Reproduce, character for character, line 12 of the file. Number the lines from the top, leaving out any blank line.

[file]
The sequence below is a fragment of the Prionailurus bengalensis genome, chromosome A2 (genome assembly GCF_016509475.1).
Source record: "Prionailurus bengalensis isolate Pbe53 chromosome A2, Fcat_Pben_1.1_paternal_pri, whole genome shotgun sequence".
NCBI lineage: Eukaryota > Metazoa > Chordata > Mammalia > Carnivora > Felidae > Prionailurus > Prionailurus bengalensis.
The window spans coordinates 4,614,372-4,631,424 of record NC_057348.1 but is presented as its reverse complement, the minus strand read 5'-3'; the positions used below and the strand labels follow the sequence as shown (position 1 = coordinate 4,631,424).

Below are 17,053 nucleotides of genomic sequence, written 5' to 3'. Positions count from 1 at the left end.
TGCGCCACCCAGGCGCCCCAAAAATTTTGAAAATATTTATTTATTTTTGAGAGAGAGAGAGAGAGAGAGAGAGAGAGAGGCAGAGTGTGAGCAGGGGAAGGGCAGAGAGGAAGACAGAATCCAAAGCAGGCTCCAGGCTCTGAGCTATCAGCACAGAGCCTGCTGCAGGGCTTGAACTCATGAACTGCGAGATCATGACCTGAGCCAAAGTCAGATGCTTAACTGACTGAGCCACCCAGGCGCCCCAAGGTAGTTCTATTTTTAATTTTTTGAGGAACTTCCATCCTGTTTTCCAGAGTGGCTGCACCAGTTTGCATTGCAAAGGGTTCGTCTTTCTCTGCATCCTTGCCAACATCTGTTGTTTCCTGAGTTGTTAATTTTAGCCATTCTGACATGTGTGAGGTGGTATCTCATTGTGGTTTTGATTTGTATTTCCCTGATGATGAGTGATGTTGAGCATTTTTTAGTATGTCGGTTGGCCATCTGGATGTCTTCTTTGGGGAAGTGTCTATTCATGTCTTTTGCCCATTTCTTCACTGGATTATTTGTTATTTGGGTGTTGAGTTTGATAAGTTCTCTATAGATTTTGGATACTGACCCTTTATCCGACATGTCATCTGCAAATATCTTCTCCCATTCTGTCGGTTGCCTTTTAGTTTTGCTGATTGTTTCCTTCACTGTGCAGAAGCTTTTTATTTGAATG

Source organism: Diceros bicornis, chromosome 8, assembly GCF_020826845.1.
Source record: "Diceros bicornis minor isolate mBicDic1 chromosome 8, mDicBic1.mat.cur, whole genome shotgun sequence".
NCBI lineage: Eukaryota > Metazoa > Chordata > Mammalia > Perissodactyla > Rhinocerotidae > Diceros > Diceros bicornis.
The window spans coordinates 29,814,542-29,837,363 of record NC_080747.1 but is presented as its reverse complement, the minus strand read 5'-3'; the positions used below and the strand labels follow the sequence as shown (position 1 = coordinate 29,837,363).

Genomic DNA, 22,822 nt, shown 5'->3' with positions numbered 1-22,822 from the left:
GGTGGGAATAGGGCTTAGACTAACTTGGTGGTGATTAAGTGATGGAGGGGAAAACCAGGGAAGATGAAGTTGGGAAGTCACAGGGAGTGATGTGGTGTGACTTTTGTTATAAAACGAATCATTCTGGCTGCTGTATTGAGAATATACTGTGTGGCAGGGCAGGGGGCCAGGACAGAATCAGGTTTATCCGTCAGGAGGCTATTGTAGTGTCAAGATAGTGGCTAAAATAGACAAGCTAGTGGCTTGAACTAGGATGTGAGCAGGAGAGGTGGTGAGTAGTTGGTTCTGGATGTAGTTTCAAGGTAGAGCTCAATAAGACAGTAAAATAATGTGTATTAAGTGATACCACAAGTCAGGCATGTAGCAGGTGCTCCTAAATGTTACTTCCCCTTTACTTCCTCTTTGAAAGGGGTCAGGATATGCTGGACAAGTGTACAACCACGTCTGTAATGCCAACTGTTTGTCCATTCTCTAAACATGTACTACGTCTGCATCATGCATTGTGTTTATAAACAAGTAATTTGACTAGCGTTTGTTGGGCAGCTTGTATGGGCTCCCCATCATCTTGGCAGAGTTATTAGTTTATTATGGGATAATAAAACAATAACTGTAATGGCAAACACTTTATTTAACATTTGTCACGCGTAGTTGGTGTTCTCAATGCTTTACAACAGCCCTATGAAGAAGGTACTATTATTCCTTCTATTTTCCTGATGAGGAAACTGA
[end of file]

GGTGGGAATAGGGCTTAGACTAACTTGGTGGTGATTAAGTGATGGAGGGGAAAACCAGGGAAGATGAAGTTGGGAAGTCACAGGGAGTGATGTGGTGTGACTTTTGTTATAAAACGAATCATTCTGGCTGCTGTATTGAGAATATACTGTGTGGCAGGGCAGGGGGCCAGGACAGAATCAGGTTTATCCGTCAGGAGGCTATTGTAGTGTCAAGATAGTGGCTAAAATAGACAAGCTAGTGGCTTGAACTAGGATGTGAGCAGGAGAGGTGGTGAGTAGTTGGTTCTGGATGTAGTTTCAAGGTAGAGCTCAATAAGACAGTAAAATAATGTGTATTAAGTGATACCACAAGTCAGGCATGTAGCAGGTGCTCCTAAATGTTACTTCCCCTTTACTTCCTCTTTGAAAGGGGTCAGGATATGCTGGACAAGTGTACAACCACGTCTGTAATGCCAACTGTTTGTCCATTCTCTAAACATGTACTACGTCTGCATCATGCATTGTGTTTATAAACAAGTAATTTGACTAGCGTTTGTTGGGCAGCTTGTATGGGCTCCCCATCATCTTGGCAGAGTTATTAGTTTATTATGGGATAATAAAACAATAACTGTAATGGCAAACACTTTATTTAACATTTGTCACGCGTAGTTGGTGTTCTCAATGCTTTACAACAGCCCTATGAAGAAGGTACTATTATTCCTTCTATTTTCCTGATGAGGAAACTGA